My fellow South Africans,
Please allow me to address you, as an ordinary fellow citizen thinking and dreaming out loud about what I wish could happen to corrupt politicians and their political home, the ANC.
Consider this a dream inspired by one Thomas Sankara, who was able to turn the fortunes of his country, Burkina Faso, within four years, before he was assassinated by his adversaries.
I dream that, as a nation, we can arrive at a point where we are not just upset by the amount of corruption we see in our land, but rise in anger to combat the looting of our country’s riches.
Perhaps the starting point will be to declare that corruption and greed by politicians and officials in government, those who abuse and misuse their control of the levers of power and resources of the country to pursue their own selfish interests, are the new enemy of the people, since 1994.
Until we get to this point, I feel that politicians will continue to think that we tolerate their corruption and simply complain on social media, in our homes, on radio stations and on little street corners.
It is also time to separate the citizens on the one side versus the governing party and its people on the other.
During the struggle against apartheid, the people knew who the enemy was. The battle lines were clearly drawn between apartheid and the people.
All those who desired freedom, justice and liberty for South Africa committed themselves to fight against the evil system.
The mistake that has happened since 1994, is that, when the people vote for the ANC, we entrust our hopes and aspirations to it, hoping that it will govern with our best interests at heart.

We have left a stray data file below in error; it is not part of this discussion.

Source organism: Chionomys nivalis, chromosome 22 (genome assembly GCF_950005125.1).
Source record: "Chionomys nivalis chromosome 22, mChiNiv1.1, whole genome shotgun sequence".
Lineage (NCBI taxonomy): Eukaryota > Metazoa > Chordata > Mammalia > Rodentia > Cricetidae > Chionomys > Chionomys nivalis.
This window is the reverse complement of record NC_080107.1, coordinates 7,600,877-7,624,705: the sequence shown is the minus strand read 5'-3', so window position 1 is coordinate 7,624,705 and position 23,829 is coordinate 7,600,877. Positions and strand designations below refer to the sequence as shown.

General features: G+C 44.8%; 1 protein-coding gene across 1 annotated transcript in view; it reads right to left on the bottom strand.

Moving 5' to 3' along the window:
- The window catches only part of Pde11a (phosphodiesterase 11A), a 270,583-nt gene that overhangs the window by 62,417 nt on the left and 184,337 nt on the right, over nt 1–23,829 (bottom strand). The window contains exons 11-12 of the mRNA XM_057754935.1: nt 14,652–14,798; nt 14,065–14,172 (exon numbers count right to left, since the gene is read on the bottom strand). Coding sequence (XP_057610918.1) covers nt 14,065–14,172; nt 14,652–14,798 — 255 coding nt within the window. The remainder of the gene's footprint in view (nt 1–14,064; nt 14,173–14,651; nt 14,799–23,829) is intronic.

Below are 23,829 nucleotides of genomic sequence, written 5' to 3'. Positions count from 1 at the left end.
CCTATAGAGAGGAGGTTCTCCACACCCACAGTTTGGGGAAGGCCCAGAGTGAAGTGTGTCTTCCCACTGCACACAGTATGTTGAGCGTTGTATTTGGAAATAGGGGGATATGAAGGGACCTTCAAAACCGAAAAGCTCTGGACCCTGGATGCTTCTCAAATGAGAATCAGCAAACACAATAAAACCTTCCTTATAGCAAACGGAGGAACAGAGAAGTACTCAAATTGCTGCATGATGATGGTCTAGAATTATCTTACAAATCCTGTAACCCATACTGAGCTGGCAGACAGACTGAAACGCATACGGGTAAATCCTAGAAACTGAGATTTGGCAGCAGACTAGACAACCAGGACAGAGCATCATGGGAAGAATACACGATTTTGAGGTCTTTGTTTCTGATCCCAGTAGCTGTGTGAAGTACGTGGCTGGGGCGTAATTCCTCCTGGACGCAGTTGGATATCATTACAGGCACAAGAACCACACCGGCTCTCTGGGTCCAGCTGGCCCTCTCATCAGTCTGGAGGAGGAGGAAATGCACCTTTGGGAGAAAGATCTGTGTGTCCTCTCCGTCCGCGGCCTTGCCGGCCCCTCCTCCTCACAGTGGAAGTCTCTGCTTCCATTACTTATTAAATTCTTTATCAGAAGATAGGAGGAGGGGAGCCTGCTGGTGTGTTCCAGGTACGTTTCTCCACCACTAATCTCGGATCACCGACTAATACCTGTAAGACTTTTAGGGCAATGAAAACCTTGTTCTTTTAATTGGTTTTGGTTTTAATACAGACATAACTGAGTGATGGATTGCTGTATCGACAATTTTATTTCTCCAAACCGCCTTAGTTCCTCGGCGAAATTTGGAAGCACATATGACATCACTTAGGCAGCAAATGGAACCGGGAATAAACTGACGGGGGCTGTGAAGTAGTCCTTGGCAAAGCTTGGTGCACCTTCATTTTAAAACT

Instead, what has happened is the worst betrayal of our collective trust and hopes.
As is said in a Turkish proverb: “The forest was shrinking, but the trees kept voting for the axe because its handle was made of wood and they thought it was one of them.”
Over and over again, the people, like the trees, were oblivious to the enemy among them; the wolf in sheep’s clothing.
When the Covid-19 coronavirus hit our shores in March, the citizens looked up to government and the president for leadership to contain the spread of it.
On April 21, a R500 billion stimulus package was announced in response to the pandemic.
Already accustomed to unabated crass and crude looting of state funds by politicians and government officials, some South Africans expressed fear and cynicism that this money would never serve its intended purpose – instead, it would end up in the pockets of the corrupt politicians and their cronies.
Alas, four months into the pandemic, their worst fears have been realised.
Numerous reports have emerged that looting was happening through tenders for personal protective equipment (PPE) in various provinces.
There was unashamed theft of food parcels, blankets and money meant to assist small businesses and poor households.
And the axes keep chopping and chopping.
Once again, the spotlight has been shone on the department of health in Gauteng, whose former MEC, Qedani Mahlangu, and two senior officials were found responsible for causing the death of 144 mental health patients when they were transferred from Life Esidimeni homes to ill-equipped NGOs in what the health ombud called the Marathon Project.
To date, nothing has happened to that MEC.
What we are witnessing now is another marathon project of looting in the same department.
There are media reports of a tender amounting to R124 million awarded by the department of health in Gauteng to Royal Bhaca Projects, a company owned by King Madzikane Diko, the husband of Khusela Diko, who is the spokesperson in the president’s office.
The Dikos are said to be close family friends of the current MEC, Bandile Masuku, and his wife, Loyiso. All of them are members of the Gauteng ANC provincial executive committee.
The Dikos and many other politically connected individuals were allegedly beneficiaries of the R2.2 billion questionable PPE tenders.